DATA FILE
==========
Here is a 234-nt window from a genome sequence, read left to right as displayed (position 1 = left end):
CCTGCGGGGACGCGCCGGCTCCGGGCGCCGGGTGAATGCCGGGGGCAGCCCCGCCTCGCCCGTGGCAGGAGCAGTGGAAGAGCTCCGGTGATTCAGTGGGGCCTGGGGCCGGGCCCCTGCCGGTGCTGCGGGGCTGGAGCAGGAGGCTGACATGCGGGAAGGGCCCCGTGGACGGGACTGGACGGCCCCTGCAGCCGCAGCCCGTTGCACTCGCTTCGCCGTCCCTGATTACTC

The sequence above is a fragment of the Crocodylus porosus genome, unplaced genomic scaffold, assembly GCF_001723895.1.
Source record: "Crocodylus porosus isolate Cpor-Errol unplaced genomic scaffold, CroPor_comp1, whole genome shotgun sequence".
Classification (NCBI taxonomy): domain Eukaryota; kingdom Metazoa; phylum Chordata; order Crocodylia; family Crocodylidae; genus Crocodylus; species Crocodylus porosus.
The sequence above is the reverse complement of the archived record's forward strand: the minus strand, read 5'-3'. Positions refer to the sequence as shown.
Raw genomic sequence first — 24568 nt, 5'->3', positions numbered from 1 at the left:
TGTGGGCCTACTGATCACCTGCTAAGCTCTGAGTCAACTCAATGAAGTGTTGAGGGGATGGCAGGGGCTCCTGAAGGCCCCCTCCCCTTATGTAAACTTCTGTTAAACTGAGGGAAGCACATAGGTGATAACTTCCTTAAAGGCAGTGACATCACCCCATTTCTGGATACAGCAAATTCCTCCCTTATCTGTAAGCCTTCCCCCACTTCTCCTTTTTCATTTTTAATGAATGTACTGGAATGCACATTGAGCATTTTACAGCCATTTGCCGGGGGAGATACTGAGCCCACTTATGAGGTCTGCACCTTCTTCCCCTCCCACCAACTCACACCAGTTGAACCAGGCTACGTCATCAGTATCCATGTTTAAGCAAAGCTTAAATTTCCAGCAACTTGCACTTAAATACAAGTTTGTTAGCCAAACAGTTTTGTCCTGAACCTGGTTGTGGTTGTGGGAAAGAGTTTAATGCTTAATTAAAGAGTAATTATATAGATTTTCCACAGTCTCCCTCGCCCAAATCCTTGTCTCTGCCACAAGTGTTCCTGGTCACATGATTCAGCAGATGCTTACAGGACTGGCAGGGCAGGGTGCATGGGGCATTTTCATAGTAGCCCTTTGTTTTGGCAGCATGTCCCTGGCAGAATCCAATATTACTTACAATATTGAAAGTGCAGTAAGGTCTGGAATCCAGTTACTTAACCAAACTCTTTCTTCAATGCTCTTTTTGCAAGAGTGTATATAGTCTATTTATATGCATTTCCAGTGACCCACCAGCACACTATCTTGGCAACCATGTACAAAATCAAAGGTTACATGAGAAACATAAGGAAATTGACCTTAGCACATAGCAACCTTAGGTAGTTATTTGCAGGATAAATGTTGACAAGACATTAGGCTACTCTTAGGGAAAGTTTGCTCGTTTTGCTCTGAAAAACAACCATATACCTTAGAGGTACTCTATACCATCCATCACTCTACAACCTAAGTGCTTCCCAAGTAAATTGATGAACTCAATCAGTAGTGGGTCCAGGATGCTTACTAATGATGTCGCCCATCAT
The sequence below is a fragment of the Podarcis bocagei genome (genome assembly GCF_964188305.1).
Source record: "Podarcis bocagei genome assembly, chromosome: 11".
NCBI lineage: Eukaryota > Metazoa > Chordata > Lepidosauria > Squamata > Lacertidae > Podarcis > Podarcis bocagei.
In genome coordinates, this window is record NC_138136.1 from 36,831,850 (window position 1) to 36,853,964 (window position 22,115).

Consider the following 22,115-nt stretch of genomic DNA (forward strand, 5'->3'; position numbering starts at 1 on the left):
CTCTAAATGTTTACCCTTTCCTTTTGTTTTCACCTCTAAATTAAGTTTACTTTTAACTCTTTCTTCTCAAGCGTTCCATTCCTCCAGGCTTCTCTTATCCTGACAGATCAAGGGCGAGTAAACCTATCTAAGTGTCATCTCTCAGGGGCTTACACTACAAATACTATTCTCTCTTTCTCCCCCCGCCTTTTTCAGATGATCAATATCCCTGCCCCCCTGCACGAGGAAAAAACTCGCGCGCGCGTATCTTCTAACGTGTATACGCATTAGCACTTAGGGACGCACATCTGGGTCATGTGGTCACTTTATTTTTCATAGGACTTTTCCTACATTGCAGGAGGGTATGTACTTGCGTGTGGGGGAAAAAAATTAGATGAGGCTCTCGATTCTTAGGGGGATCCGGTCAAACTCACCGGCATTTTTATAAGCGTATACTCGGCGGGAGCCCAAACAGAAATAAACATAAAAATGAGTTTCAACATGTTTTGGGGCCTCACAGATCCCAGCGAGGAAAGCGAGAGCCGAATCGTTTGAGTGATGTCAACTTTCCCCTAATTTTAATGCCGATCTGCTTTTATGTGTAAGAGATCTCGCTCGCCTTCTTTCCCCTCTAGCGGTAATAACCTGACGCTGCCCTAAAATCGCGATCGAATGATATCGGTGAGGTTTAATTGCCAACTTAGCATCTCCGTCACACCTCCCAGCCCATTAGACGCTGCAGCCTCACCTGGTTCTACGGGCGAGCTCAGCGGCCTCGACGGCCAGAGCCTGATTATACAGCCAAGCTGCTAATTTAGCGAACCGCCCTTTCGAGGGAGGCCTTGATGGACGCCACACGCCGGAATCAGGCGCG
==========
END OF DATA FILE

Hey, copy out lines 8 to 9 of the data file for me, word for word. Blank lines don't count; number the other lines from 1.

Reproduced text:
TGTGGGCCTACTGATCACCTGCTAAGCTCTGAGTCAACTCAATGAAGTGTTGAGGGGATGGCAGGGGCTCCTGAAGGCCCCCTCCCCTTATGTAAACTTCTGTTAAACTGAGGGAAGCACATAGGTGATAACTTCCTTAAAGGCAGTGACATCACCCCATTTCTGGATACAGCAAATTCCTCCCTTATCTGTAAGCCTTCCCCCACTTCTCCTTTTTCATTTTTAATGAATGTACTGGAATGCACATTGAGCATTTTACAGCCATTTGCCGGGGGAGATACTGAGCCCACTTATGAGGTCTGCACCTTCTTCCCCTCCCACCAACTCACACCAGTTGAACCAGGCTACGTCATCAGTATCCATGTTTAAGCAAAGCTTAAATTTCCAGCAACTTGCACTTAAATACAAGTTTGTTAGCCAAACAGTTTTGTCCTGAACCTGGTTGTGGTTGTGGGAAAGAGTTTAATGCTTAATTAAAGAGTAATTATATAGATTTTCCACAGTCTCCCTCGCCCAAATCCTTGTCTCTGCCACAAGTGTTCCTGGTCACATGATTCAGCAGATGCTTACAGGACTGGCAGGGCAGGGTGCATGGGGCATTTTCATAGTAGCCCTTTGTTTTGGCAGCATGTCCCTGGCAGAATCCAATATTACTTACAATATTGAAAGTGCAGTAAGGTCTGGAATCCAGTTACTTAACCAAACTCTTTCTTCAATGCTCTTTTTGCAAGAGTGTATATAGTCTATTTATATGCATTTCCAGTGACCCACCAGCACACTATCTTGGCAACCATGTACAAAATCAAAGGTTACATGAGAAACATAAGGAAATTGACCTTAGCACATAGCAACCTTAGGTAGTTATTTGCAGGATAAATGTTGACAAGACATTAGGCTACTCTTAGGGAAAGTTTGCTCGTTTTGCTCTGAAAAACAACCATATACCTTAGAGGTACTCTATACCATCCATCACTCTACAACCTAAGTGCTTCCCAAGTAAATTGATGAACTCAATCAGTAGTGGGTCCAGGATGCTTACTAATGATGTCGCCCATCAT
The sequence below is a fragment of the Podarcis bocagei genome (genome assembly GCF_964188305.1).